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Chiropractic care often involves the use of diagnostic imaging so that your chiropractor can choose the most effective form of treatment for your condition. A chiropractor who is a Diplomate of the American Chiropractic Board of Radiology (DACBR) is a certified specialist in diagnostic imaging who can order and interpret advanced imaging such as a CT scans, MRIs and ultrasounds.

There are approximately 150 certified DACBR specialists in the US today. Most chiropractors are general chiropractors. However, like MDs, chiropractors can choose to specialize in a particular discipline after completing their undergraduate studies. Post-graduate training in diagnostic imaging is available for chiropractors, after which they must pass a board-certified examination. A DACBR has passed an examination given by the American Chiropractic Board of Radiology (ACBR) and must fulfill the continuing education requirements to maintain their DACBR designation.

According to J. Todd Knudsen, DC, DACBR, president of the American Chiropractic College of Radiology (ACCR), you’re likely to encounter a DACBR in a variety of clinical and educational settings. In addition to performing and interpreting the results of advanced diagnostic imaging as a member of a larger healthcare team, DACBRs may also own and direct chiropractic clinics or specialized imaging centers. They may also teach in chiropractic or other colleges.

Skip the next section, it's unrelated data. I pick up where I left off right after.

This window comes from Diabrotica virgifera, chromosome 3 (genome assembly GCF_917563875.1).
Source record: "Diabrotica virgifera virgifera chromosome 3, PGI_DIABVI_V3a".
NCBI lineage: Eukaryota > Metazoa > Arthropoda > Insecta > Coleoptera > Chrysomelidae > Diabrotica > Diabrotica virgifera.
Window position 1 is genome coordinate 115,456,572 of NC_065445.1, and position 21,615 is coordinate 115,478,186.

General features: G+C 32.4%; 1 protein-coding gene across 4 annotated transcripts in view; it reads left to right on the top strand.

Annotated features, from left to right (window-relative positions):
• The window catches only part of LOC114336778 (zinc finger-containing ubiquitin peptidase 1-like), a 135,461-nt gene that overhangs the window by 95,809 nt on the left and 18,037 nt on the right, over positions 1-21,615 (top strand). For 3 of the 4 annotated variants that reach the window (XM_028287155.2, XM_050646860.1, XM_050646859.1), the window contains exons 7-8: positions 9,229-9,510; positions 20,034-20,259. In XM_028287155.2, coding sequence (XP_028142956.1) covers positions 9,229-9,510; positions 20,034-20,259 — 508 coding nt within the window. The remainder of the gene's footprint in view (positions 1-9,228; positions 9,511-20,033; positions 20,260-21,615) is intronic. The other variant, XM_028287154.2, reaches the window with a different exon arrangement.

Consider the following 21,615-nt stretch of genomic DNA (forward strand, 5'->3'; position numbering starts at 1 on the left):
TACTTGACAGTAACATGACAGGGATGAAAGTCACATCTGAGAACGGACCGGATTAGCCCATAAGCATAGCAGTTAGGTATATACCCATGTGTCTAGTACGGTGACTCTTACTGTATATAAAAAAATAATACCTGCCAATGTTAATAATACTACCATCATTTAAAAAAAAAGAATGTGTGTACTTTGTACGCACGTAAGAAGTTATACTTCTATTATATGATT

Knudsen explains, “The main difference between chiropractic radiology and medical radiology is in the areas of emphasis. Chiropractic radiologists are more like neuromusculoskeletal radiologists, and most medical radiologists are generalists. Another obvious difference is the fact that we are chiropractors and they are medical doctors.”

Becoming a DACBR involves 300 to 400 hours of training in the performance and interpretation of plain film radiography, with some additional training in advanced diagnostic imaging to better understand the reports provided by a medical radiologist. In all, a chiropractic radiologist will complete about 4,000 hours of training during their 3 to 4 year full-time residency.

In addition to the undergraduate courses that all chiropractors take in pathology, bone x-ray, soft tissue x-ray, CT, MRI, and sonography, those who wish to pursue a DACBR must take additional graduate training in bone pathology, radiation health safety, genitourinary imaging, chest imaging, gastrointestinal imaging and MRI.

Although a DACBR can read and interpret any sort of imaging, they specialize in imaging for the musculoskeletal system. The final reports are written in the same manner as that used by medical radiologists. Gary A. Longmuir, MAppSc, DC, DACBR, owner and director of Diagnostic X-Ray Consultation Services in Phoenix, AZ, says “I’d be hard-pressed to find differences between us and regular medical radiologists. It’s an integrated practice in which I interpret CT/MRI bone and joint radiology or musculoskeletal radiology, reading not just for chiropractors or DOs, but also for some MDs or even the occasional veterinarian in the area.”


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